The aging, non-demented brain undergoes several physiological changes, some of which may affect cognitive function. The goal of the present study was to examine the associations between subcortical and periventricular white matter hyperintensities (WMHs), cortical and subcortical atrophy, and cognitive function (episodic memory, word fluency, attention, and perceptual, cognitive, and motor speed). This was done within a European collaborative study, Cardiovascular Determinants of Dementia (CASCADE), in which magnetic resonance imaging (MRI) was performed on community-dwelling individuals. The study includes 1254 persons from eight European study centers, ranging between 64 and 76 years of age (M 69.4 ± 3.3; 55% men). When demographics (age, education, and sex), study center, and concurrent brain changes had been adjusted for, periventricular WMHS predicted lower performance in word fluency and the Stroop test (time), and subcortical atrophy predicted lower performance in motor speed and the Stroop test (errors). The findings are consistent with findings from lesion and functional neuroimaging studies.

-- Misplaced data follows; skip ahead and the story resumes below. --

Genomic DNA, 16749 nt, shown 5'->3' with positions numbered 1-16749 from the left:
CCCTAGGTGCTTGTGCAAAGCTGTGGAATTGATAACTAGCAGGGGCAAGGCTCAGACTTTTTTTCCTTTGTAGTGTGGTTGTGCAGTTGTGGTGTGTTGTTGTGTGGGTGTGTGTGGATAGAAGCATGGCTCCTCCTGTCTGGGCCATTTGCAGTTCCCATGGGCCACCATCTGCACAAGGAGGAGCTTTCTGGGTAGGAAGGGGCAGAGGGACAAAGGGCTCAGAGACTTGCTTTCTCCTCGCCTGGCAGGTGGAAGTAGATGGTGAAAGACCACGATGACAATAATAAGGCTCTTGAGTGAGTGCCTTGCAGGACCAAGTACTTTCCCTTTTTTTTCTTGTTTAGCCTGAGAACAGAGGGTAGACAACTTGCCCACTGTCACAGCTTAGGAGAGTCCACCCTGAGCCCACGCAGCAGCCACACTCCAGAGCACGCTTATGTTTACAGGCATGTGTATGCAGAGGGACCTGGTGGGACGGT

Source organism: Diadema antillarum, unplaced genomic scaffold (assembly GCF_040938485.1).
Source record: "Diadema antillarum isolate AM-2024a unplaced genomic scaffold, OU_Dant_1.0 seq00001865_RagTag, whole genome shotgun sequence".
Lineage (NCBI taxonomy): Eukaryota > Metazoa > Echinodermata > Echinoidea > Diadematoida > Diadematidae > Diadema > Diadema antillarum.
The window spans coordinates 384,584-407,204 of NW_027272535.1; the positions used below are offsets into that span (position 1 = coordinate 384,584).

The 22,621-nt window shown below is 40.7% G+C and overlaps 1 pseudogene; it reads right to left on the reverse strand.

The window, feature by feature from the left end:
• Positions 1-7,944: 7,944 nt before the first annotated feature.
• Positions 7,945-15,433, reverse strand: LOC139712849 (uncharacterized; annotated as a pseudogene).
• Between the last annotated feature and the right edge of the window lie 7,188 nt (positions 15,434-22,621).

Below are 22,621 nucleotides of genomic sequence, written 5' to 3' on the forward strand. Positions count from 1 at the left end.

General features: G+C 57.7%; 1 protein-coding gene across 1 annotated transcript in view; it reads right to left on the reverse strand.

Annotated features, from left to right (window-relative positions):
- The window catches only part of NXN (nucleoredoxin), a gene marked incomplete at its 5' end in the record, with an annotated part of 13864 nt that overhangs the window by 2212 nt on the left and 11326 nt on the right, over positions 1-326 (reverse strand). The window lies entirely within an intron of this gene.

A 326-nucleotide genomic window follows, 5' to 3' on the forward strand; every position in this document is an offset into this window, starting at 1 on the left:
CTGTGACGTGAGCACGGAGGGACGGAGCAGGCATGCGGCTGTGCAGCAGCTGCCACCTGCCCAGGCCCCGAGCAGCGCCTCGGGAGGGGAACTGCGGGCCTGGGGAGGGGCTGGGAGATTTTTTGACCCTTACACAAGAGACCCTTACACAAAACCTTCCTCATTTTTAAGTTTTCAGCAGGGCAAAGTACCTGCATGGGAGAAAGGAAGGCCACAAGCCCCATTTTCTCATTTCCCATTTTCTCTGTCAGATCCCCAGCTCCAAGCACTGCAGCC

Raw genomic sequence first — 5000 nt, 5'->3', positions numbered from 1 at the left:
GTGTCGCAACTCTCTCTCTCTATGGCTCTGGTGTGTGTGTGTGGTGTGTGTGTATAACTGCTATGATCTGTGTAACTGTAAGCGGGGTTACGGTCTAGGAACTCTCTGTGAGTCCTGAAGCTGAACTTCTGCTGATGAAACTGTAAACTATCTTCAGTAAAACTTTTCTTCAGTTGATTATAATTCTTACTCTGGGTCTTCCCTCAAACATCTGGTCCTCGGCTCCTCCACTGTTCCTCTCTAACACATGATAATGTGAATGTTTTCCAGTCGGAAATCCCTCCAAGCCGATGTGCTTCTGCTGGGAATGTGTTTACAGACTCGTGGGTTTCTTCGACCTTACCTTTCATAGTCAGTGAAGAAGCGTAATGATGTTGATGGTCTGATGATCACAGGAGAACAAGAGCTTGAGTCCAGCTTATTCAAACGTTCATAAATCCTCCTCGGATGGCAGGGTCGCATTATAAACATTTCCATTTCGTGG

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Neurobiology of Aging: age-related phenomena, neurodegeneration and neuropathology
Erasmus MC: University Medical Center Rotterdam

Söderlund, H., Nilsson, L. G., Berger, K., Breteler, M., Dufouil, C., Fuhrer, R., … Launer, L. (2006). Cerebral changes on MRI and cognitive function: The CASCADE study. Neurobiology of Aging: age-related phenomena, neurodegeneration and neuropathology, 27(1), 16–23. doi:10.1016/j.neurobiolaging.2004.12.008